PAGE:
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Java ME Embedded 8.1 brings Java to ARM Cortex M4 and provides Eclipse users with tools for embedded development

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A couple days ago, Java ME Embedded 8.1 was released. The new version of the Java ME Embedded platform has two significant enhancements. First, it works on ARM Cortex M4 with very limited RAM size by delivering a port for Freescale K64F. Second, it provides Eclipse IDE support in Java ME SDK. The link to the release page: http://www.oracle.com/technetwork/java/embedded/javame/embed-me/overview/index.html
 
FRDM-K64F is based on  MK64FN1M0VLL12 MCU (120 MHz, 1 MB flash memory, 256 KB RAM, low-power, crystal-less USB, and 100 Low profile Quad Flat Package (LQFP)). It is has a form-factor of Arduino™ R3 pin layout. The FRDM-K64F goes with a lot of peripherals to enable rapid prototyping. In addition to UART, I2C, SPI, and GPIO interfaces on board, it has 3 LEDs and 2 switches which are accessible from Java Runtime. Another helpful device that is integrated into K64F is accelerometer-magnetometer with I2C interface (FXOS8700Q). You can easily access it from your Java application and create a compass application, for instance. Find the code example below the post..
 
Java ME SDK 8.1 brings smooth experience of Java Embedded developers to the Eclipse world. Java ME SDK plugin for Eclipse is based on the recently released Mobile Tools for Java TM (MTJ) 2.0 which had been done with significant efforts of Oracle's engineers. Now, all impressive features of Java ME SDK, such as on-device debugging, memory and network monitors, CPU profiling, and memory profiling are available in Eclipse. To install it, you need just to go the OTN web, download and install Java ME SDK with Eclipse plugin http://www.oracle.com/technetwork/java/embedded/javame/javame-sdk/downloads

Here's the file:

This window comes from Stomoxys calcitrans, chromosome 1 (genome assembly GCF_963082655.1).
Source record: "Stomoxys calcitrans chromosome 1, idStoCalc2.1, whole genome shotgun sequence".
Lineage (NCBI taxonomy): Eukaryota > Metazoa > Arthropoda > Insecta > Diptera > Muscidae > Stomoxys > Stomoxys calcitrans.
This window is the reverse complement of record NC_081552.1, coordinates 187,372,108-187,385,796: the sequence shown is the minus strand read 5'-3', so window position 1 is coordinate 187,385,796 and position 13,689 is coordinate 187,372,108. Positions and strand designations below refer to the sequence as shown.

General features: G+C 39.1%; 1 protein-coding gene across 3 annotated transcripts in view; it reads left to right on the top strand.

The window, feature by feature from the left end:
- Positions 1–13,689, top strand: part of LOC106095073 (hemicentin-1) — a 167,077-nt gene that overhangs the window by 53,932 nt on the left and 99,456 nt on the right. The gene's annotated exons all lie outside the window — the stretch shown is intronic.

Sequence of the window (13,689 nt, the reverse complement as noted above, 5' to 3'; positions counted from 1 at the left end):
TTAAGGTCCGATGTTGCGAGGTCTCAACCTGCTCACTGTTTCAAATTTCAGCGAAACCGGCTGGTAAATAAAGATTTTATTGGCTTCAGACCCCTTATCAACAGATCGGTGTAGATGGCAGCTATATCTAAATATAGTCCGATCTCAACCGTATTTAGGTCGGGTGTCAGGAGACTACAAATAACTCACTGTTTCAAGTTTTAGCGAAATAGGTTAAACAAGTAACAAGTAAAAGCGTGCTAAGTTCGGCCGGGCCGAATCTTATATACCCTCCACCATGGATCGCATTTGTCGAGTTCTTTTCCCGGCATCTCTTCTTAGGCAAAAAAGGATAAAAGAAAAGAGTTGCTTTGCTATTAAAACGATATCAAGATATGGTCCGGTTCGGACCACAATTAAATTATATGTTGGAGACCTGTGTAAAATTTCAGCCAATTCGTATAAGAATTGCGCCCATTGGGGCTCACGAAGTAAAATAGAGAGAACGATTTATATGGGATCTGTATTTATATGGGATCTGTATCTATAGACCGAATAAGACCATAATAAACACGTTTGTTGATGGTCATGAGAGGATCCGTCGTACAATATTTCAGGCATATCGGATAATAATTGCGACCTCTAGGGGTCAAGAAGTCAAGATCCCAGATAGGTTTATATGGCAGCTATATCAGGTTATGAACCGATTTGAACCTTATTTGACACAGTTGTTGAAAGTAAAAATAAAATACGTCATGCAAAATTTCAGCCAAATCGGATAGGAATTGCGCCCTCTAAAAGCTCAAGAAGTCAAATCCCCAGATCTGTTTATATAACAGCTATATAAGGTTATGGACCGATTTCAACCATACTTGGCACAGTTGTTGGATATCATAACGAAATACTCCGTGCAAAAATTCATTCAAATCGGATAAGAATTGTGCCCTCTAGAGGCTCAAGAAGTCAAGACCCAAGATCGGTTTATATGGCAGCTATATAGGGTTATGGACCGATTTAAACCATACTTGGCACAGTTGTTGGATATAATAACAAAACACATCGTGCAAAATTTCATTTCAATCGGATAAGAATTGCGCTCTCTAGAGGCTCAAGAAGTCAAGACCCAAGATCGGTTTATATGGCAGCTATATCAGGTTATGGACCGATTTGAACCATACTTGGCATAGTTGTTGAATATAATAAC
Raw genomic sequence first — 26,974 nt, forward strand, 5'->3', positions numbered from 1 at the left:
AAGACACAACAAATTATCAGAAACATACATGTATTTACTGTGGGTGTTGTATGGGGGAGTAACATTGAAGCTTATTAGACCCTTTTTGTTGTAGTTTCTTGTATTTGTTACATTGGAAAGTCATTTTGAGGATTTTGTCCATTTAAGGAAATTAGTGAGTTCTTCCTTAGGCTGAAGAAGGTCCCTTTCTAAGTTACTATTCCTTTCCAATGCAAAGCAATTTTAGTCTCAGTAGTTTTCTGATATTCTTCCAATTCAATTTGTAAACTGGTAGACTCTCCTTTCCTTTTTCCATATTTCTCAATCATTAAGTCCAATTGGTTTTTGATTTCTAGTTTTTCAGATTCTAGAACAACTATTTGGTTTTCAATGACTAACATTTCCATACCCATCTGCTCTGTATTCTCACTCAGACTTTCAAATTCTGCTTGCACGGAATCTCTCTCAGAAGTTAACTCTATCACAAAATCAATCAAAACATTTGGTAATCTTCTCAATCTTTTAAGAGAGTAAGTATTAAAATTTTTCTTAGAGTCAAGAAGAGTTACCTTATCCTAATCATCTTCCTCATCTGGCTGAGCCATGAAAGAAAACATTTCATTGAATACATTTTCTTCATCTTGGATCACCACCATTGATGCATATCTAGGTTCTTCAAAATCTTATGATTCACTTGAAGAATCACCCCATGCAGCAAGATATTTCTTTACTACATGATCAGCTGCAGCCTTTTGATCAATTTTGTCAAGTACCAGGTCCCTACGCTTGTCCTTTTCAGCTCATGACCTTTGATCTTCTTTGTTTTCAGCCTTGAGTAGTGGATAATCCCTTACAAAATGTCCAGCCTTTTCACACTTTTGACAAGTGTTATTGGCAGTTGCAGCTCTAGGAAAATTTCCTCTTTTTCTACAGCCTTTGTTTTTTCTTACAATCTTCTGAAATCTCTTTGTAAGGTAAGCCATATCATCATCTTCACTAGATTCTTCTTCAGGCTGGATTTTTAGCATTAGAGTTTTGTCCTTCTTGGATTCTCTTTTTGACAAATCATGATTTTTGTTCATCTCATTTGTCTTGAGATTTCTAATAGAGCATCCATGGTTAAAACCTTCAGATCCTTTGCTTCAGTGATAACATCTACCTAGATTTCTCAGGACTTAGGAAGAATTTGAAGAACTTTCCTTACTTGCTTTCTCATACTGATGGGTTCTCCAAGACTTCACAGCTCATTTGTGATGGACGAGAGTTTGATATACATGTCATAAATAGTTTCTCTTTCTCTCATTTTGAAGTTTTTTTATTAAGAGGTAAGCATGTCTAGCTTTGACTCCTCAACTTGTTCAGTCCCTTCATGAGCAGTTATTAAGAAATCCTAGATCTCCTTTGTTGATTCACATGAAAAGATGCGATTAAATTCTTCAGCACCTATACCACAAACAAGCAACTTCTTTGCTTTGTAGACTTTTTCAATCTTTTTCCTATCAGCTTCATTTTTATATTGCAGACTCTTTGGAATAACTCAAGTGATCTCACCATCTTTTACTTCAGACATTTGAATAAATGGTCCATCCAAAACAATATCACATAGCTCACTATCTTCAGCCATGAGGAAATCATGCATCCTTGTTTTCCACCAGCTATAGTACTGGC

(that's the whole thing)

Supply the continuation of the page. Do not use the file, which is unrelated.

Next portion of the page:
If you have any questions or suggestions, please speak up at our forum: https://community.oracle.com/community/java/java_embedded/java_me_embedded
The best source of information about Java ME Embedded is Java ME Documentation portal: http://docs.oracle.com/javame
 
 
How to get a device ID from FXOS78700Q on K64F:
public class FXOS8700Q extends MIDlet {private I2CDevice fxos8700q;final int FXOS8700Q_STATUS = 0x00;final int FXOS8700Q_OUT_X_MSB = 0x01;final int FXOS8700Q_OUT_Y_MSB = 0x03;final int FXOS8700Q_OUT_Z_MSB = 0x05;final int FXOS8700Q_M_OUT_X_MSB = 0x33;final int FXOS8700Q_M_OUT_Y_MSB = 0x35;final int FXOS8700Q_M_OUT_Z_MSB = 0x37;final int FXOS8700Q_WHOAMI = 0x0D;final int FXOS8700Q_XYZ_DATA_CFG = 0x0E;final int FXOS8700Q_CTRL_REG1 = 0x2A;final int FXOS8700Q_M_CTRL_REG1 = 0x5B;final int FXOS8700Q_M_CTRL_REG2 = 0x5C;final int FXOS8700Q_WHOAMI_VAL = 0xC7;final int UINT14_MAX = 16383;@Overridepublic void startApp() {
        ByteBuffer buffer = ByteBuffer.allocateDirect(1);try {
            fxos8700q = DeviceManager.open(300, I2CDevice.class);
            buffer = read(FXOS8700Q_WHOAMI, 1, 1);} catch (IOException ex) {
            ex.printStackTrace();}
        String id = String.format("%8s", Integer.toBinaryString(buffer.get(0) & 0xFF)).replace(' ', '0');
        System.out.println(id);}@Overridepublic void destroyApp(boolean unconditional) {}void write(int address, int addressSize, ByteBuffer data) throws IOException {
        fxos8700q.begin();
        fxos8700q.write(address, addressSize, data);
        fxos8700q.end();}
    ByteBuffer read(int address, int addressSize, int bytesToRead) throws IOException {
        ByteBuffer buffer = ByteBuffer.allocateDirect(bytesToRead);
        fxos8700q.begin();
        fxos8700q.read(address, addressSize, buffer);
        fxos8700q.end();return buffer;}
}

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